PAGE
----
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Schools shell out $30,000 to study regional high school viability

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HEUVELTON – Morristown, Heuvelton and Hermon-DeKalb central schools are spending a total of $30,000 to have consultant Philip M. Martin study the economic viability of a pregional high school.

Mr. Martin, a former superintendent at Fayetteville-Manlius Central School, was brought on board in mid-December and formerly worked with schools looking at a similar proposal in Wayne County.

Mr. Martin has been tasked with determining whether it makes economic sense for the three school districts to consider a regional high school.

The study is being run through St. Lawrence-Lewis Board of Cooperative Educational Services, said BOCES Superintendent Thomas R. Burns.

The cost of the project is being split evenly among the three school districts. The study is scheduled to be completed by June 30.

Mr. Burns said Mr. Martin has begun the study by requesting large amounts of data from each of the districts.

Susan E. Todd, superintendent of Heuvelton Central School, said Mr. Martin is looking at a large number of variables in each district, including enrollment, projected enrollment, courses offered, maps of the region, the term expiration dates of board members, extracurricular activities, athletics, athletic mergers, bus routes and schedules.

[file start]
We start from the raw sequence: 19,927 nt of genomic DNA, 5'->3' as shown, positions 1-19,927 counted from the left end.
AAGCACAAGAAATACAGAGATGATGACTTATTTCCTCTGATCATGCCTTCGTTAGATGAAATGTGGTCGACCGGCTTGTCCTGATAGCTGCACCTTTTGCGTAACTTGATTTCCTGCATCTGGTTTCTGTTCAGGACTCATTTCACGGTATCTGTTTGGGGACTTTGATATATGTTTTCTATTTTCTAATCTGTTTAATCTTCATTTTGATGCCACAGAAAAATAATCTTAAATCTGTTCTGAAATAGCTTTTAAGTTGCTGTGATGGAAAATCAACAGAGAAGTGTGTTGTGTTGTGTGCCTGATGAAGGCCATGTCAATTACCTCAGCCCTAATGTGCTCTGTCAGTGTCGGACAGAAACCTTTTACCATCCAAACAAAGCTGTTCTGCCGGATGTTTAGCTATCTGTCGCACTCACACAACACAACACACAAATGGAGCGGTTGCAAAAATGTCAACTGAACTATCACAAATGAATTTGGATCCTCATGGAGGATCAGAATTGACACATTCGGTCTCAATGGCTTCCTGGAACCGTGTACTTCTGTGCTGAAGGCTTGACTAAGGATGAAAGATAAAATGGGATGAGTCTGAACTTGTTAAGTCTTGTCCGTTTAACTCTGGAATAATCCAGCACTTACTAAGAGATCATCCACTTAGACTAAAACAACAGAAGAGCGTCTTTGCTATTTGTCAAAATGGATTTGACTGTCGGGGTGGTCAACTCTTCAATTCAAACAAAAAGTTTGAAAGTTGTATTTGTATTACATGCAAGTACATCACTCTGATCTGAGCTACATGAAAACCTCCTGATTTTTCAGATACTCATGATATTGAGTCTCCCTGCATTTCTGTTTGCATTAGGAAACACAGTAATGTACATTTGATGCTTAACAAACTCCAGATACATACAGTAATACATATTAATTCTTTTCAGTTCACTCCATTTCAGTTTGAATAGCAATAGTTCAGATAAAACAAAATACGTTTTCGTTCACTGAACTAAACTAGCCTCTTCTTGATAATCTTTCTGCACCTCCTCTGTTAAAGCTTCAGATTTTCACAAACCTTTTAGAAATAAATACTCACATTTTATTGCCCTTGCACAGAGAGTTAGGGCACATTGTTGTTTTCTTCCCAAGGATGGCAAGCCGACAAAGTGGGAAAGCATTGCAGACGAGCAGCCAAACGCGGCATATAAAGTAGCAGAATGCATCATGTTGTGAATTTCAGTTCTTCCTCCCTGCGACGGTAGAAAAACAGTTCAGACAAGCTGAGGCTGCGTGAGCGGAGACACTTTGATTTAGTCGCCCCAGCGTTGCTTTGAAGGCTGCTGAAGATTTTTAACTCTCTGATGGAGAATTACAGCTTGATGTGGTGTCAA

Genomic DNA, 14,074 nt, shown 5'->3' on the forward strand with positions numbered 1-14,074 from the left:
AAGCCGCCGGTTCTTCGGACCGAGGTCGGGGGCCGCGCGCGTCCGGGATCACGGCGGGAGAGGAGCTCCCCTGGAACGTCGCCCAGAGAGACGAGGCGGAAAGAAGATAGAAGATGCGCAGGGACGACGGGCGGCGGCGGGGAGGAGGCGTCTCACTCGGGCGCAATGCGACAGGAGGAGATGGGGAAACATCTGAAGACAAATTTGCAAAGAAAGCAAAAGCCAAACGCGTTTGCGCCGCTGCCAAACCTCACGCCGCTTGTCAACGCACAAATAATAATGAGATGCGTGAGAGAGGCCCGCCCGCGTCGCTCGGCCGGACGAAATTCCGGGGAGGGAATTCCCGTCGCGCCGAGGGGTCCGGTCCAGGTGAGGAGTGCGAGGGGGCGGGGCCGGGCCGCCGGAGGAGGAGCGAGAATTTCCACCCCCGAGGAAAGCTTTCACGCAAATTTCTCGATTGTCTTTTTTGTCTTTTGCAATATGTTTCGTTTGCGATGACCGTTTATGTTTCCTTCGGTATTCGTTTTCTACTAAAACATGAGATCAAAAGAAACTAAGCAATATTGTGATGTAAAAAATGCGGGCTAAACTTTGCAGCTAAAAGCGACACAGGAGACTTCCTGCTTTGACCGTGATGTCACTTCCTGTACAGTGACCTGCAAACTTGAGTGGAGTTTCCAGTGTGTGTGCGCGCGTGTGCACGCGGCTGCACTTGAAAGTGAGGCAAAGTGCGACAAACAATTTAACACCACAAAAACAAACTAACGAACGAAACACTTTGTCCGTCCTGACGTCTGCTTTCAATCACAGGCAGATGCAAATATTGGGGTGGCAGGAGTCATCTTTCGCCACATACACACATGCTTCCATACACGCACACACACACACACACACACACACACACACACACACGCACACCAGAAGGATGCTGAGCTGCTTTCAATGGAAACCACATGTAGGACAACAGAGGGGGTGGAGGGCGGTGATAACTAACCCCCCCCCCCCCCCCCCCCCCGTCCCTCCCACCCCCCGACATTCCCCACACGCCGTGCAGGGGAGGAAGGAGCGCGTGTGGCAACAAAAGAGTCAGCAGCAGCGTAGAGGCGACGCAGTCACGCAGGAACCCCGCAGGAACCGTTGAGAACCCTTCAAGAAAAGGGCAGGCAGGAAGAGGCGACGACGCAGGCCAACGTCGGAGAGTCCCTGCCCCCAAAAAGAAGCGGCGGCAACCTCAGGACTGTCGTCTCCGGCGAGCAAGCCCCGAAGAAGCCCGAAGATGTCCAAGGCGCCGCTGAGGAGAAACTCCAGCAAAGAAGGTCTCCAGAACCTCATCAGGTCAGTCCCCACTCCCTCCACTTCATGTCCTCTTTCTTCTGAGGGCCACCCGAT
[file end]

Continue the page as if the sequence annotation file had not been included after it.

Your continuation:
“It’s pretty early in the study,” Mrs. Todd said. “It’s a way of educating the community and ourselves.”

Mr. Burns said the study is in the data analysis phase, and that Mr. Martin will stay in touch with school administrations throughout the project to keep them aware of his progress.

“Based on what I’ve seen so far he’s going to have no problem hitting the deadline,” Mr. Burns said.

Speaking about the cost of the project, Mrs. Todd said, “Ten grand sounds like a lot of money, but it you don’t put the money forward you can’t see how you can save money.”

Currently regional high schools are not allowed for under state law, but advocates are hopeful the state Legislature this year will set up a legal framework for their creation.

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